Let’s check in on the history of this story – there are 12 tribes of Israel, after some challenging experiences with having kings rule over them the Israelites break into two groups, ten northern tribes of Israel, and two southern tribes of Judah. Various kings try to lead the tribes of Judah and also live with the Egyptians and Assyrians and Babylonians and all the other groups around them.
The Babylonians conquer the tribes of Judah and take a group of them back to Babylon – these Jews are in exile, ripped away from their community, they’re reeling from failed kings, they still remember their meta-community, the 12 tribes, splitting apart, these are people of rupture and persecution and they are far from home with people who worship other gods, speak other languages, live by other rules, and these Jews didn’t ask to be here. This is not their home.
And the prophet Jeremiah tells them that God calls them to seek the peace of this city in which they dwell, to build homes, to plant gardens, to harvest and eat, to grow families, to contribute to this place and this people that have forced them into exile.
Because this is an abundant God with infinite favor to share. God rains water on the just, the unjust, and all of us who are both just and unjust in any given day.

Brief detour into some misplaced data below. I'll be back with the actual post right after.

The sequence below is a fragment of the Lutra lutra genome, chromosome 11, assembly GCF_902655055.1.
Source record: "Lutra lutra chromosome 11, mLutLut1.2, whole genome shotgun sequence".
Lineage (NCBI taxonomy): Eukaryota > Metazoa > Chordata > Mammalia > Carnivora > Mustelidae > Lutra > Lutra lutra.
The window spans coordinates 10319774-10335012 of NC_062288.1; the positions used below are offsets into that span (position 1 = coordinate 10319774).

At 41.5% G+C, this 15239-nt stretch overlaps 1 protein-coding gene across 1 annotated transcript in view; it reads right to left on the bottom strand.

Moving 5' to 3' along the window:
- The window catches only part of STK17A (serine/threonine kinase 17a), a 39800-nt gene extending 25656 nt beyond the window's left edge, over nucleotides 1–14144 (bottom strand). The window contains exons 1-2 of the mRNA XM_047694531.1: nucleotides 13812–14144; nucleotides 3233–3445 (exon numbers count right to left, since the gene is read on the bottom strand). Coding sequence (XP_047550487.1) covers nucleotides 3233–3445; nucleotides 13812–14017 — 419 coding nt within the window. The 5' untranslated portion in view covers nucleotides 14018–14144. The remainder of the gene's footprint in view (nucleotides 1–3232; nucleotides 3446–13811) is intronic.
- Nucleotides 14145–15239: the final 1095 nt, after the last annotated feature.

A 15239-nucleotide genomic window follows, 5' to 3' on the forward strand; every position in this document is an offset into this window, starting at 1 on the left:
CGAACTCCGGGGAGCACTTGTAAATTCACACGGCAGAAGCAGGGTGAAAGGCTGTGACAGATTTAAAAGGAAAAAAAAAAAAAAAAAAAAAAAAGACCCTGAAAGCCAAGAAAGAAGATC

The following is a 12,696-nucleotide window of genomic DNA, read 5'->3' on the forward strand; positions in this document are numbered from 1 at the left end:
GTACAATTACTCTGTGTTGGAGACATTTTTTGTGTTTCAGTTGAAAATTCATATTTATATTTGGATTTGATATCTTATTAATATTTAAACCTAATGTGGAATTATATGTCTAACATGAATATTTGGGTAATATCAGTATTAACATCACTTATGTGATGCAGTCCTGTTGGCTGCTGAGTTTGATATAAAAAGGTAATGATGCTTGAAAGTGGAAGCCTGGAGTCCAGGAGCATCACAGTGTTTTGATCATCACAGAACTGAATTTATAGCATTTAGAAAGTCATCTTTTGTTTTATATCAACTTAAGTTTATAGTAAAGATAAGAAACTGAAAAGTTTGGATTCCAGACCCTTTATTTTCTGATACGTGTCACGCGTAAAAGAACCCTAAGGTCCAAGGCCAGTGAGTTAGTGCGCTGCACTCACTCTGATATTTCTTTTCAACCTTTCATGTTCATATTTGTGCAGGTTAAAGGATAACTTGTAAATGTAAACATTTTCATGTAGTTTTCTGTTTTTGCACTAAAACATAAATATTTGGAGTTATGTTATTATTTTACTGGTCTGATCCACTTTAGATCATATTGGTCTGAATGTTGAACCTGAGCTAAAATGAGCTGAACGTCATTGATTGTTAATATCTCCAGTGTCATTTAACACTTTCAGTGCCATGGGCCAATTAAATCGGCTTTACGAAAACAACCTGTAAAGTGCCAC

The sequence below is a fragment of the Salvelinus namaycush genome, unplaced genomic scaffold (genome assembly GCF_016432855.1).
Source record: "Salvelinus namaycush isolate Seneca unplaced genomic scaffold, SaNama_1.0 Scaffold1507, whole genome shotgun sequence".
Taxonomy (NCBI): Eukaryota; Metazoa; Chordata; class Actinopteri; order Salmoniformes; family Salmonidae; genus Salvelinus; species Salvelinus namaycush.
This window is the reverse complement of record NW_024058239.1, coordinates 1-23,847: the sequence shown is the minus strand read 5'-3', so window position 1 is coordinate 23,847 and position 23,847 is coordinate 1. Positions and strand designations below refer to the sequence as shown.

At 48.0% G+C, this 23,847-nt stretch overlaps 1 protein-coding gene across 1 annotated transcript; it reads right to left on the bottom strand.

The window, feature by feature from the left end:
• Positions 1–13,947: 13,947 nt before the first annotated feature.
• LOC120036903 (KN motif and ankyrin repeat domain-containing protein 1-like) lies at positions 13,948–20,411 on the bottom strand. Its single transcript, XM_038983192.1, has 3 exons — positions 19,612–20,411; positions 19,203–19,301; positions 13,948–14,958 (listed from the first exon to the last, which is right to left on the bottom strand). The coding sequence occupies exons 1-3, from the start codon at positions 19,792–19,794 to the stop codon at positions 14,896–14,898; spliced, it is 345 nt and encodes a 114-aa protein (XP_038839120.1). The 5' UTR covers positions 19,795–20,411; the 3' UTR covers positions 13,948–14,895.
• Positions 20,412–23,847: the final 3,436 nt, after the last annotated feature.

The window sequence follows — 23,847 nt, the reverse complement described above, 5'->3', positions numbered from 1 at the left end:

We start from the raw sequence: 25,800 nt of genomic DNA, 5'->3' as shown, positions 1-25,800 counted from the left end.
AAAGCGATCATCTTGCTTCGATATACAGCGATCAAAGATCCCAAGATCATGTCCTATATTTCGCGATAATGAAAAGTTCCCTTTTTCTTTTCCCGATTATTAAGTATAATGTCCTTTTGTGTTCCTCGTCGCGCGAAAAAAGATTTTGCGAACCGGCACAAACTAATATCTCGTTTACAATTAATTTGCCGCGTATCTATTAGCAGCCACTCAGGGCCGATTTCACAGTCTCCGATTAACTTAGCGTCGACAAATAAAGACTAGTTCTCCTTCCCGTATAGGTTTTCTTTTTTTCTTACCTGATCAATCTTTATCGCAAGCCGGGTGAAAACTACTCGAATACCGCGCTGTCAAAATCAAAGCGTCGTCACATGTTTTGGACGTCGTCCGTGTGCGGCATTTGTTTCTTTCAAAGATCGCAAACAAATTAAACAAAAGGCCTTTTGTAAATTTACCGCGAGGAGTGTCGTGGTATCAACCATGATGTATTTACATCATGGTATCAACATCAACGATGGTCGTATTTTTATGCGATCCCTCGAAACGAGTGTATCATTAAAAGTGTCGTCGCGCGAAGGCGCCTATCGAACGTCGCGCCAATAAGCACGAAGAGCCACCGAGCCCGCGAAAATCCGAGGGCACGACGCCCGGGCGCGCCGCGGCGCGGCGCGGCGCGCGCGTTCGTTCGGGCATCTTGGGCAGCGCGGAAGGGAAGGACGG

This city isn’t the home for these Jews in exile. But it is God’s home. And because the people remembered that all the land, all the rain, all the world, is God’s, and because they people remember that they are God’s, they are home in God’s home, wherever they may be.
So rather than choose between helping themselves and helping someone else, rather than believing a scarcity mindset that either we can flourish or someone else can flourish, either someone else can have a toy at Christmas or I can buy myself a toy, the Jews remember that God’s home is everywhere, they are God’s, and they are at home wherever they go.
When 16 of us went to New Community Project’s Sustainable Living Center in Harrisonburg we found people who realized that they could be at home together and by putting their time and sweat and love and wisdom toward making this home flourish they would all flourish. No choosing between doing for themselves and doing for someone else.
No choosing between self-centeredness and charity for the needy. When we make a home with people who are in need, we make our homes flourish for all of our sake.
Jesus says, “I came that you would live – and live abundantly!”
We cannot live abundantly when we believe that either we can have, or someone else can have. When our sharing is always based on sacrifice.
Remember that camp song, Love is like a magic penny?
Hold it tight and you won’t have any
Lend it, spend it and you’ll have so many,
They’ll roll all over the floor!
Well we might agree that love is an infinite resource, but it’s a struggle to see food, or time, or money, or electricity, or space, as infinite. And we can look at a map and see that land is finite. We can look at our calendars and see our time is finite.
We probably can’t make much difference in home much food, time, money, electricity or land there is in this world.
We can’t snap our fingers or develop an algorithm and make these resources astoundingly, abundantly, available.
We can make these resources abundant when we join our lives with other people, when we live together, share a home, share a future, share needs and resources.